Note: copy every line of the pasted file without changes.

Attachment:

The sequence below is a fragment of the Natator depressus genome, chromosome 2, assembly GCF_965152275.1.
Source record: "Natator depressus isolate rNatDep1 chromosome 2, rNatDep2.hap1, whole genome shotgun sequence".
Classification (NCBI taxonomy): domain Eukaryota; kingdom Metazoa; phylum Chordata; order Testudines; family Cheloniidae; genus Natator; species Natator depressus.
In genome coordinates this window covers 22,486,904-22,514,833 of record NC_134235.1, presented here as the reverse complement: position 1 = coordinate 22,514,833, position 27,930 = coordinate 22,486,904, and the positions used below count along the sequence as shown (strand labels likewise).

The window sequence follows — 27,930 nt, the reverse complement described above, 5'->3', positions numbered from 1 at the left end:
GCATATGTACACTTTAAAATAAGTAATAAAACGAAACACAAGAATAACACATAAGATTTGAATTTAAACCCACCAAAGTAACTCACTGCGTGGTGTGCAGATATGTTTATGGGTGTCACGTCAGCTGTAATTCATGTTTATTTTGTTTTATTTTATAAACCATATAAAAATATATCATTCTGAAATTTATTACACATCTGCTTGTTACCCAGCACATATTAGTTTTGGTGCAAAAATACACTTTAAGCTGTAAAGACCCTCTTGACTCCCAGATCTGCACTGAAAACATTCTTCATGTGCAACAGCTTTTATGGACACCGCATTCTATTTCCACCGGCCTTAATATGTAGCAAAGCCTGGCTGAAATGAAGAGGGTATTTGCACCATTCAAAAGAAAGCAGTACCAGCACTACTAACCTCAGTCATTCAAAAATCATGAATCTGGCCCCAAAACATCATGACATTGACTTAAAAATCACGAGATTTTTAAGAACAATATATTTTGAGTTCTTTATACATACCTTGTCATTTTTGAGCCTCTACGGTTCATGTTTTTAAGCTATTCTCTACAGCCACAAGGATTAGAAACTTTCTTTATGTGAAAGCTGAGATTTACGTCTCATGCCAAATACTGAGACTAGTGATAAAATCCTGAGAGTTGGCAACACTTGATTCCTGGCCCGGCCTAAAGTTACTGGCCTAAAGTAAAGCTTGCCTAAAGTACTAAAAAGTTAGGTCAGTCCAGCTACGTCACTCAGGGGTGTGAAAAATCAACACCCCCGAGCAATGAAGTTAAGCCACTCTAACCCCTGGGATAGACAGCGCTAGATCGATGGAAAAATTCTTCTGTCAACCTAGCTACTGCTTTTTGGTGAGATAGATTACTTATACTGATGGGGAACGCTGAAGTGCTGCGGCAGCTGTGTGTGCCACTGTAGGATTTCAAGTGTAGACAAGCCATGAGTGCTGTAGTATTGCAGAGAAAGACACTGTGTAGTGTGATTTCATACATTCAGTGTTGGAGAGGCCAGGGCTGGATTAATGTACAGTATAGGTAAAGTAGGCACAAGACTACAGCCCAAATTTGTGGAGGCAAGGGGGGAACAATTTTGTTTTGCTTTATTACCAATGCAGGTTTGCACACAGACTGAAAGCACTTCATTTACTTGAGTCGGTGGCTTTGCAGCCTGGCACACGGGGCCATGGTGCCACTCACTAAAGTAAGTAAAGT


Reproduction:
The sequence below is a fragment of the Natator depressus genome, chromosome 2, assembly GCF_965152275.1.
Source record: "Natator depressus isolate rNatDep1 chromosome 2, rNatDep2.hap1, whole genome shotgun sequence".
Classification (NCBI taxonomy): domain Eukaryota; kingdom Metazoa; phylum Chordata; order Testudines; family Cheloniidae; genus Natator; species Natator depressus.
In genome coordinates this window covers 22,486,904-22,514,833 of record NC_134235.1, presented here as the reverse complement: position 1 = coordinate 22,514,833, position 27,930 = coordinate 22,486,904, and the positions used below count along the sequence as shown (strand labels likewise).

The window sequence follows — 27,930 nt, the reverse complement described above, 5'->3', positions numbered from 1 at the left end:
GCATATGTACACTTTAAAATAAGTAATAAAACGAAACACAAGAATAACACATAAGATTTGAATTTAAACCCACCAAAGTAACTCACTGCGTGGTGTGCAGATATGTTTATGGGTGTCACGTCAGCTGTAATTCATGTTTATTTTGTTTTATTTTATAAACCATATAAAAATATATCATTCTGAAATTTATTACACATCTGCTTGTTACCCAGCACATATTAGTTTTGGTGCAAAAATACACTTTAAGCTGTAAAGACCCTCTTGACTCCCAGATCTGCACTGAAAACATTCTTCATGTGCAACAGCTTTTATGGACACCGCATTCTATTTCCACCGGCCTTAATATGTAGCAAAGCCTGGCTGAAATGAAGAGGGTATTTGCACCATTCAAAAGAAAGCAGTACCAGCACTACTAACCTCAGTCATTCAAAAATCATGAATCTGGCCCCAAAACATCATGACATTGACTTAAAAATCACGAGATTTTTAAGAACAATATATTTTGAGTTCTTTATACATACCTTGTCATTTTTGAGCCTCTACGGTTCATGTTTTTAAGCTATTCTCTACAGCCACAAGGATTAGAAACTTTCTTTATGTGAAAGCTGAGATTTACGTCTCATGCCAAATACTGAGACTAGTGATAAAATCCTGAGAGTTGGCAACACTTGATTCCTGGCCCGGCCTAAAGTTACTGGCCTAAAGTAAAGCTTGCCTAAAGTACTAAAAAGTTAGGTCAGTCCAGCTACGTCACTCAGGGGTGTGAAAAATCAACACCCCCGAGCAATGAAGTTAAGCCACTCTAACCCCTGGGATAGACAGCGCTAGATCGATGGAAAAATTCTTCTGTCAACCTAGCTACTGCTTTTTGGTGAGATAGATTACTTATACTGATGGGGAACGCTGAAGTGCTGCGGCAGCTGTGTGTGCCACTGTAGGATTTCAAGTGTAGACAAGCCATGAGTGCTGTAGTATTGCAGAGAAAGACACTGTGTAGTGTGATTTCATACATTCAGTGTTGGAGAGGCCAGGGCTGGATTAATGTACAGTATAGGTAAAGTAGGCACAAGACTACAGCCCAAATTTGTGGAGGCAAGGGGGGAACAATTTTGTTTTGCTTTATTACCAATGCAGGTTTGCACACAGACTGAAAGCACTTCATTTACTTGAGTCGGTGGCTTTGCAGCCTGGCACACGGGGCCATGGTGCCACTCACTAAAGTAAGTAAAGT